Constant Changes Roil Markets
Changes are afoot in the derivatives markets as regulators and market participants grapple with the new realities of electronic trading of both listed and OTC instruments. The Dodd-Frank Act, which mandates that most OTC swaps be traded on swap execution facilities, reported to swap data repositories, and centrally cleared, is clearly a game changer for companies that do business with U.S.-based firms.
“Change is occurring fast,” said Matthew Dowd, U.S. business development manager at TMX-Montreal Exchange. “I was as a floor trader on the NYBOT for 20 years. Now I’m working for the Montreal Exchange. When I was on the trading floor, I didn’t like change… but for our end users and participants, we embrace change to benefit the greater good. I now am able to see that change isn’t a bad thing when used to advance the marketplace.”
The topic came up repeatedly during a roundtable that took place at the recent Markets Media Global Markets Summit. “My biggest takeaway from the roundtable was change, what’s on the horizon for our marketplaces and what we’re doing to get there,” Dowd said. “It seemed a lot of the discussion was about change and how to manage it best for all involved.”
As the U.S. business development officer for the Montreal Exchange, Dowd is responsible for helping to develop new products that respond to changing market demands.
“We were working to build out our yield curve when I started, so I was initially talking about our fixed income derivatives,” he said. “Montreal Exchange is the derivatives exchange for Canada. Most of our cash equities trade on the TSX, and both fixed income and equity derivatives trade on Montreal Exchange. When I was on the trading floor, trades took place in the pit with people actively “battling it out” to get the fairest price discovery.”
The Montreal Exchange recently upgraded its SOLA derivative trading platform, improving both trading system performance and order management capacity. The upgrade benefits market participants by simultaneously decreasing response times and increasing messaging throughput.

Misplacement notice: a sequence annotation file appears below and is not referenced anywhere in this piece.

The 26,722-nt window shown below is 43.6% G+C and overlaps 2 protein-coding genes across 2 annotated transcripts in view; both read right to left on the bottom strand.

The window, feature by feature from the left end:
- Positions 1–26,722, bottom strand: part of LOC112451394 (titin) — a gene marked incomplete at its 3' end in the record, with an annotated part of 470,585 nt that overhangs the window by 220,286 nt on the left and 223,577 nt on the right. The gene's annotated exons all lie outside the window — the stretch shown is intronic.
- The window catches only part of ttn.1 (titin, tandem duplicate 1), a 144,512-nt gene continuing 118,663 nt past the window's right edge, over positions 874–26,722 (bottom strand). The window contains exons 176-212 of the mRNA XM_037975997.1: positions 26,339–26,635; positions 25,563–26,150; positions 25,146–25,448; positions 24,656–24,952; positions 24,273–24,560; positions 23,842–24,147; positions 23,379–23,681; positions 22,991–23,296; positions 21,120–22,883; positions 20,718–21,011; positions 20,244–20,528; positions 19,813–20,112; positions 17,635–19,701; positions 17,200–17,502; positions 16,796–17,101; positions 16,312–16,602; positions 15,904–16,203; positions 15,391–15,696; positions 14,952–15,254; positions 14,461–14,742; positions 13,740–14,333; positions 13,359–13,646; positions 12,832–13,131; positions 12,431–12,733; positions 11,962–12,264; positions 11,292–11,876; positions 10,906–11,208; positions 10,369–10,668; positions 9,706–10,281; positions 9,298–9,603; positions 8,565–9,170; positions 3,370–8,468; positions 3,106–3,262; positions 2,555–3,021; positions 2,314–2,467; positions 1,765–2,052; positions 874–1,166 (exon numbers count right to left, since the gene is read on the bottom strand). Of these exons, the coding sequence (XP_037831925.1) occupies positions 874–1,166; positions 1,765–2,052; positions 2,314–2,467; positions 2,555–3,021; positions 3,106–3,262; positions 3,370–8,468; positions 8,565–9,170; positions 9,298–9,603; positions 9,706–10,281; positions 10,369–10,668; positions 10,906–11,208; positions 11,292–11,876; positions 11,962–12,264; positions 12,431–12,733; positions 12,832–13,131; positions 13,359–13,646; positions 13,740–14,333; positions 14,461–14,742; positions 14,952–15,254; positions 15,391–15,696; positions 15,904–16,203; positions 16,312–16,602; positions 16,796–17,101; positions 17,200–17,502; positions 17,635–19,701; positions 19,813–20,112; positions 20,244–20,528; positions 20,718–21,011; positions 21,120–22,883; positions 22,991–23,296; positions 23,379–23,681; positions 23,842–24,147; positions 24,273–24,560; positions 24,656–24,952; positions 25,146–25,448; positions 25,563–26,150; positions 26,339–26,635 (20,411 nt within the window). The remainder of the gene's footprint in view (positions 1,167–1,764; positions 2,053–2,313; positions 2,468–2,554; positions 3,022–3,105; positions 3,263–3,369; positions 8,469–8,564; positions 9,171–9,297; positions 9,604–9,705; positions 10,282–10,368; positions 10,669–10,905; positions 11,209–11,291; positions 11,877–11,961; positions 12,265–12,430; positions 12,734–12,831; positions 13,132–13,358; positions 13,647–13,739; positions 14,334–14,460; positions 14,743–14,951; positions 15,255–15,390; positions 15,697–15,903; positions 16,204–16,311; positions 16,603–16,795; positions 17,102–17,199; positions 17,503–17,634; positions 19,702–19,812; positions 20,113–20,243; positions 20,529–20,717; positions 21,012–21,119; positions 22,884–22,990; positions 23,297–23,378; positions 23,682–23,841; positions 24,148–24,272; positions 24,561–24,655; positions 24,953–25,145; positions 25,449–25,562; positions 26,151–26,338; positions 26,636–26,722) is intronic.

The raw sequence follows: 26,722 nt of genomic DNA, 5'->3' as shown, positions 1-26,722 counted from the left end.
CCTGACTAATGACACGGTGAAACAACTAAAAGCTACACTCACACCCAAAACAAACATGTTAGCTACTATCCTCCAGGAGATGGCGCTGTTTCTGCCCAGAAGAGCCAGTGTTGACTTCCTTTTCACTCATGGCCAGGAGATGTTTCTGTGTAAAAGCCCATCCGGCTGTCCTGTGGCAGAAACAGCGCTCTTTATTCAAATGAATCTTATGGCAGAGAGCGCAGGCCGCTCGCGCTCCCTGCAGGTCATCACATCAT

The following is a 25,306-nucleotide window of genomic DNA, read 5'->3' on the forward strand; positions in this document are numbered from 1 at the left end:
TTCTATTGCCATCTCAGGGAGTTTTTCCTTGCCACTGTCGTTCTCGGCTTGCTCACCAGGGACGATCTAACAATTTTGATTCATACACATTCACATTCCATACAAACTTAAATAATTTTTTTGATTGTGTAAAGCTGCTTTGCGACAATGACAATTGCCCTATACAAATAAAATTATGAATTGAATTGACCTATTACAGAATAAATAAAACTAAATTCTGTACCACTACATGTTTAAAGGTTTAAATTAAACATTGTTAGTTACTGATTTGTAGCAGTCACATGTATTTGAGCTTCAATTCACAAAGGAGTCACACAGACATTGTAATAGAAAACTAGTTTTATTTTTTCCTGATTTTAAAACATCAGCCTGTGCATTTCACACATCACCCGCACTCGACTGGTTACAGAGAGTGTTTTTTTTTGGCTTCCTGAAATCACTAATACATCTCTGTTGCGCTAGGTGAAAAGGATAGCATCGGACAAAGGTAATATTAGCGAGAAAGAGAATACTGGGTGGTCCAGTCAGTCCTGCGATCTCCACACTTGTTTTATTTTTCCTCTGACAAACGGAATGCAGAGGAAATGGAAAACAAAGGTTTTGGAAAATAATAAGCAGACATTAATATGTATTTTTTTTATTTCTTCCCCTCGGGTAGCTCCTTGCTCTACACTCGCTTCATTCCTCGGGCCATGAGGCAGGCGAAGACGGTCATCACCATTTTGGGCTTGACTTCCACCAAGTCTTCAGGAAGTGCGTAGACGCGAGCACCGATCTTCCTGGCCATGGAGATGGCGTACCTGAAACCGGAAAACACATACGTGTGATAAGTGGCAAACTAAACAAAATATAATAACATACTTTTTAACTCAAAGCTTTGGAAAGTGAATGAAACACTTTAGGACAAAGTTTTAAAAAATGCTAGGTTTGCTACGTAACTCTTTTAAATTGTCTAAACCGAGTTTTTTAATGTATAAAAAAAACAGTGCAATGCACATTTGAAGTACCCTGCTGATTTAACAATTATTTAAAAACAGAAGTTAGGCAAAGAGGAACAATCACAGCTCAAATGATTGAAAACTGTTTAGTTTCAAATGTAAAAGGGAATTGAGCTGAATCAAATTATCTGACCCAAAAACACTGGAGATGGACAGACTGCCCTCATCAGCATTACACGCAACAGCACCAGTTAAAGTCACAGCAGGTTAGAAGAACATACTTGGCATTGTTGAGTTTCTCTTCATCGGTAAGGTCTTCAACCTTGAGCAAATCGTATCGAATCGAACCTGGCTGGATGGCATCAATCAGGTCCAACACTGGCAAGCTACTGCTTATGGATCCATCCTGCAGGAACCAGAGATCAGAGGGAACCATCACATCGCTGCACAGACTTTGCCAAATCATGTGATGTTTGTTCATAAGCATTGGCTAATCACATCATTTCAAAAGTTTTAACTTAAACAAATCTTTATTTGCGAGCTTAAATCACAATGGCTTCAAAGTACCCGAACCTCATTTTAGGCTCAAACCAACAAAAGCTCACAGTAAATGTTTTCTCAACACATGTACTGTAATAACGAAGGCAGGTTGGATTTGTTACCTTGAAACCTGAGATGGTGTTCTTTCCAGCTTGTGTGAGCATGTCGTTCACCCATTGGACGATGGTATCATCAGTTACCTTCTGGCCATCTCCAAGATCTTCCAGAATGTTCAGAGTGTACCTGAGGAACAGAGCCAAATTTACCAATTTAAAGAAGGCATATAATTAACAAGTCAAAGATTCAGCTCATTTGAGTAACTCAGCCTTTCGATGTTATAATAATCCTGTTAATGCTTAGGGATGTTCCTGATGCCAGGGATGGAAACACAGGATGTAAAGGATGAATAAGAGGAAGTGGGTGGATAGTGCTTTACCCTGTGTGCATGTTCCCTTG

The new infrastructure is expected to deliver a nearly 300% improvement in trading response time with an overall median response time measure at the network edge of approximately 460 microseconds.
“Exchanges today function more like IT companies,” said Dowd. “It is about making trading more efficient and finding the right technologies to get the trades done right.”
At the roundtable, Dowd discussed Montreal Exchange initiatives regarding a recent change to its trading hours from a schedule with a couple of trading halts during the trading day to one that is continuous from the morning open to the close. “What seemed like such a simple change in our trading schedule had a lot of feedback from the participants, both for and against so we had to investigate what was best for the market as a whole and take that to the regulators for approval,” he said.
Canada is developing its own OTC derivatives regulations, using Dodd-Frank as a roadmap. “Regulatory boards in Canada are following what is happening with the regulatory development being handed down in the U.S. closely,” Dowd said.
During a speech last week, Scott O’Malia, commissioner on the Commodity Futures Trading Commission, touched on the sweeping impact of Dodd-Frank globally, specifically its applicability to all foreign operations in the United States on behalf of non-U.S. persons.
”I cannot fathom a “direct and significant” connection to a swap transaction between a London bank and a Swiss swap dealer when personnel or an agent of a non-U.S. person happens to negotiate the swap in New York,” O’Malia said. “I also cannot fathom why a non-US multilateral swaps trading platform located outside of the U.S. that provides personnel or an agent of non-U.S. persons located in the U.S. with the ability to trade swaps must register as a SEF.”
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